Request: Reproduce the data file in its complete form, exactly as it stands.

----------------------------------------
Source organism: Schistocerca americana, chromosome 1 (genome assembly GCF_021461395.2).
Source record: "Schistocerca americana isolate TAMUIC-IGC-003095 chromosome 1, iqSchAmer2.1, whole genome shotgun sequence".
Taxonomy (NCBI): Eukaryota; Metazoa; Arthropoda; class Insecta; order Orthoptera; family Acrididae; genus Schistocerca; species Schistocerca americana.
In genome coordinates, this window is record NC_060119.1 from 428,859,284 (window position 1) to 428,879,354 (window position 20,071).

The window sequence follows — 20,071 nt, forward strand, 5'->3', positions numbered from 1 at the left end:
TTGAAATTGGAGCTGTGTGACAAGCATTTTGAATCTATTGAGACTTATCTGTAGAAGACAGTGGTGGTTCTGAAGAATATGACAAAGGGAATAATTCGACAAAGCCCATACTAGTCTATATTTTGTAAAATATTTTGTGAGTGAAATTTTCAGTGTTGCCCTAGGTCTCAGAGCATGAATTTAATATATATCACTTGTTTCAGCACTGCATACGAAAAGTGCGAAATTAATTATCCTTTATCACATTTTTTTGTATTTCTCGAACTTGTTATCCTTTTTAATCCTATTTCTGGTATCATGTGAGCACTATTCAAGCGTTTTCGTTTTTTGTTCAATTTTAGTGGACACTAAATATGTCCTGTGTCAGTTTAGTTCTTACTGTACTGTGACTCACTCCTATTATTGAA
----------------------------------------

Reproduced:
Source organism: Schistocerca americana, chromosome 1 (genome assembly GCF_021461395.2).
Source record: "Schistocerca americana isolate TAMUIC-IGC-003095 chromosome 1, iqSchAmer2.1, whole genome shotgun sequence".
Taxonomy (NCBI): Eukaryota; Metazoa; Arthropoda; class Insecta; order Orthoptera; family Acrididae; genus Schistocerca; species Schistocerca americana.
In genome coordinates, this window is record NC_060119.1 from 428,859,284 (window position 1) to 428,879,354 (window position 20,071).

The window sequence follows — 20,071 nt, forward strand, 5'->3', positions numbered from 1 at the left end:
TTGAAATTGGAGCTGTGTGACAAGCATTTTGAATCTATTGAGACTTATCTGTAGAAGACAGTGGTGGTTCTGAAGAATATGACAAAGGGAATAATTCGACAAAGCCCATACTAGTCTATATTTTGTAAAATATTTTGTGAGTGAAATTTTCAGTGTTGCCCTAGGTCTCAGAGCATGAATTTAATATATATCACTTGTTTCAGCACTGCATACGAAAAGTGCGAAATTAATTATCCTTTATCACATTTTTTTGTATTTCTCGAACTTGTTATCCTTTTTAATCCTATTTCTGGTATCATGTGAGCACTATTCAAGCGTTTTCGTTTTTTGTTCAATTTTAGTGGACACTAAATATGTCCTGTGTCAGTTTAGTTCTTACTGTACTGTGACTCACTCCTATTATTGAA